A new report released on Wednesday says that deficient roads cost the average Des Moines area driver nearly $1,400 each year in additional vehicle operating costs, lost time, and wasted fuel due to congestion, and traffic accidents.
The report was released by TRIP, a national nonprofit transportation research group based in Washington, D.C. TRIP has already released similar reports for a number of states this year.
Other key stats in the report include:
More than 40 percent of Iowa's major locally and state-maintained roads are in poor or mediocre condition.
The state has the third-highest percentage of deficient bridges in the nation, behind only Pennsylvania and Oklahoma.
From 2007 to 2011, an average of 395 people were killed annually in Iowa traffic accidents. The state's traffic fatality rate per 100 million vehicle miles of travel is 1.23, higher than the national average of 1.11. The fatality rate on non-interstate rural roads was 1.81.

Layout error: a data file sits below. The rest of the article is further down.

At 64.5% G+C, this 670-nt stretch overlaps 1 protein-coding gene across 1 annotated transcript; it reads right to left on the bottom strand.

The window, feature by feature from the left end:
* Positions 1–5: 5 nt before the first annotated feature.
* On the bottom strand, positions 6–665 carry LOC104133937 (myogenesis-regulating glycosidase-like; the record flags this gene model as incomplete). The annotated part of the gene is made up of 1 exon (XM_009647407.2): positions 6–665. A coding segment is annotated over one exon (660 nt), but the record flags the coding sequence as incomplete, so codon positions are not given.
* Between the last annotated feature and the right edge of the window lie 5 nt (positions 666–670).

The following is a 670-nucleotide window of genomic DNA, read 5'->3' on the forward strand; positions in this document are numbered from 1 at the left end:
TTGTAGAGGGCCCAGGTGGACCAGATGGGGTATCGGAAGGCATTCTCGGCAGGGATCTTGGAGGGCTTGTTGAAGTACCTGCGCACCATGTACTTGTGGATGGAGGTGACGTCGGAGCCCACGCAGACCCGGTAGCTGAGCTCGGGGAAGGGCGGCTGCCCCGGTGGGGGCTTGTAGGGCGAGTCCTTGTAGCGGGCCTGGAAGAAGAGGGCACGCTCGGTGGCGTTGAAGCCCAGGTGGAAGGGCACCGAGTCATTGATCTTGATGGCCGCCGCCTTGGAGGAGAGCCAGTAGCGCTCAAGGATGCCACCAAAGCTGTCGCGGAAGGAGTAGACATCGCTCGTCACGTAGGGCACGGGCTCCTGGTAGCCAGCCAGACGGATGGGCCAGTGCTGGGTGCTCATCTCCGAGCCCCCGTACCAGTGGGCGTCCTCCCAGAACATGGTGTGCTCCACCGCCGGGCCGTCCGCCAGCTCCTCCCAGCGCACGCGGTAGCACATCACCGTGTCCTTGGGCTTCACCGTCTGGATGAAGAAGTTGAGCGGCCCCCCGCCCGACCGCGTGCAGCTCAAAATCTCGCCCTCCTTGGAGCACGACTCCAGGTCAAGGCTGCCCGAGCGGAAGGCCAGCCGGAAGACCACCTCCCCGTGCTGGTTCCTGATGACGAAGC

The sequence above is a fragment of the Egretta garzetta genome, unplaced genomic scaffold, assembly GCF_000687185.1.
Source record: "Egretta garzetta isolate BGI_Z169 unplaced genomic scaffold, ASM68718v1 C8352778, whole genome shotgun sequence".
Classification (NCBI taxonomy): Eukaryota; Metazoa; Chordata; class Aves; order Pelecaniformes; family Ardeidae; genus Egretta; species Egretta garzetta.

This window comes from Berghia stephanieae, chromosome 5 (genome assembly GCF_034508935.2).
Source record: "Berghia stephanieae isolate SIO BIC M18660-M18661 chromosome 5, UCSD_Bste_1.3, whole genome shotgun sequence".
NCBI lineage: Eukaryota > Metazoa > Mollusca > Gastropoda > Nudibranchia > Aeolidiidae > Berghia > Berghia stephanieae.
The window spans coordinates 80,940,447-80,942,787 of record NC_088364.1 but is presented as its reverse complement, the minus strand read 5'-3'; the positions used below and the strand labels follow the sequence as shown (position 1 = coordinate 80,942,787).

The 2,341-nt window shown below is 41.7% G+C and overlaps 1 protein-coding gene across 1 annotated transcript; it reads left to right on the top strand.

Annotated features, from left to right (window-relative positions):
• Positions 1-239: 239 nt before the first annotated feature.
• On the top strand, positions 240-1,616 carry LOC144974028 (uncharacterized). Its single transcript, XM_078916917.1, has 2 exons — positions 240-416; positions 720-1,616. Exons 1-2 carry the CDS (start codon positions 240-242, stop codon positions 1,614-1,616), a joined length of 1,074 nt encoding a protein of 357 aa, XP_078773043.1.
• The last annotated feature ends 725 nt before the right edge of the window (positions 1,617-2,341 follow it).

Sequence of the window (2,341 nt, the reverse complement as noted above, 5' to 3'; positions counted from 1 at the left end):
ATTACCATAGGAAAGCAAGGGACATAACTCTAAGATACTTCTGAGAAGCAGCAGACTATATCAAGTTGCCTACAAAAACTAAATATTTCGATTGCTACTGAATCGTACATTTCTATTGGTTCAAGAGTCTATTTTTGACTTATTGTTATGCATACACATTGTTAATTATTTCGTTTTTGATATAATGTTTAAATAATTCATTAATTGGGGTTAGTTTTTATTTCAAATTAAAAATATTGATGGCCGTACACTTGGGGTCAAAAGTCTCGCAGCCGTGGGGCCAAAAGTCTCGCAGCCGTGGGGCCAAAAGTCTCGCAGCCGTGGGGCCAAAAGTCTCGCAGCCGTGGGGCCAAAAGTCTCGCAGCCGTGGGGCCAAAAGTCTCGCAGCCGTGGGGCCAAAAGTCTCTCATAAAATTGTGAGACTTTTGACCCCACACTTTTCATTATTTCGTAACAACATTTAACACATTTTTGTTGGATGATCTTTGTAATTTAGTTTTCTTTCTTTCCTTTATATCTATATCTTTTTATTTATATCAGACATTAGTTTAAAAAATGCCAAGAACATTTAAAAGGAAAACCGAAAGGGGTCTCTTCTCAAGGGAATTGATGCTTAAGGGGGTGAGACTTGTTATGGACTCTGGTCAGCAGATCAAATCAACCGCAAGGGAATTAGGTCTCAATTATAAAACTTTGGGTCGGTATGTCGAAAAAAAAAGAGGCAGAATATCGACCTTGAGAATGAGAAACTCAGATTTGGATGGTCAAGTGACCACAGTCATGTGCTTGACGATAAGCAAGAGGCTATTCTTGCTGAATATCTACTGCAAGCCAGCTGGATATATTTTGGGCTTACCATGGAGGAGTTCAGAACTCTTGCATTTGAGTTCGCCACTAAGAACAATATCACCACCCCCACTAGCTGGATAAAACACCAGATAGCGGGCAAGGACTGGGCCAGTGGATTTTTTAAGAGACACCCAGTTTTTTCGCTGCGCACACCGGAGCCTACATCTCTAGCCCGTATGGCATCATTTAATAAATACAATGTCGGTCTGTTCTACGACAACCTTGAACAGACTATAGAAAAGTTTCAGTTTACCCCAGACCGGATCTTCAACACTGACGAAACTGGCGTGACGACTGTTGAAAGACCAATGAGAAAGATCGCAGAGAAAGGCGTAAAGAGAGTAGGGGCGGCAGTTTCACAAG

A commission formed by Gov. Terry Branstad in 2011 recommended an increase in the state's gasoline tax to help offset a critical road funding shortfall of $215 million per year.
The tax is currently 21 cents per gallon for gas, 22.5 cents on diesel and 19 cents on ethanol-blended fuels. The commission called for an increase of 8 to 10 cents per gallon, which would raise an additional $184 million to $230 million per year.
"The (TRIP) report's findings underscore the fact that the cost of bad roads has a significantly more adverse economic impact on the driving public than any increase in user fees," said David Scott, executive director of the Iowa Good Roads Association, in a press release associated with the report.
To see a Business Record story on the gas tax, click here.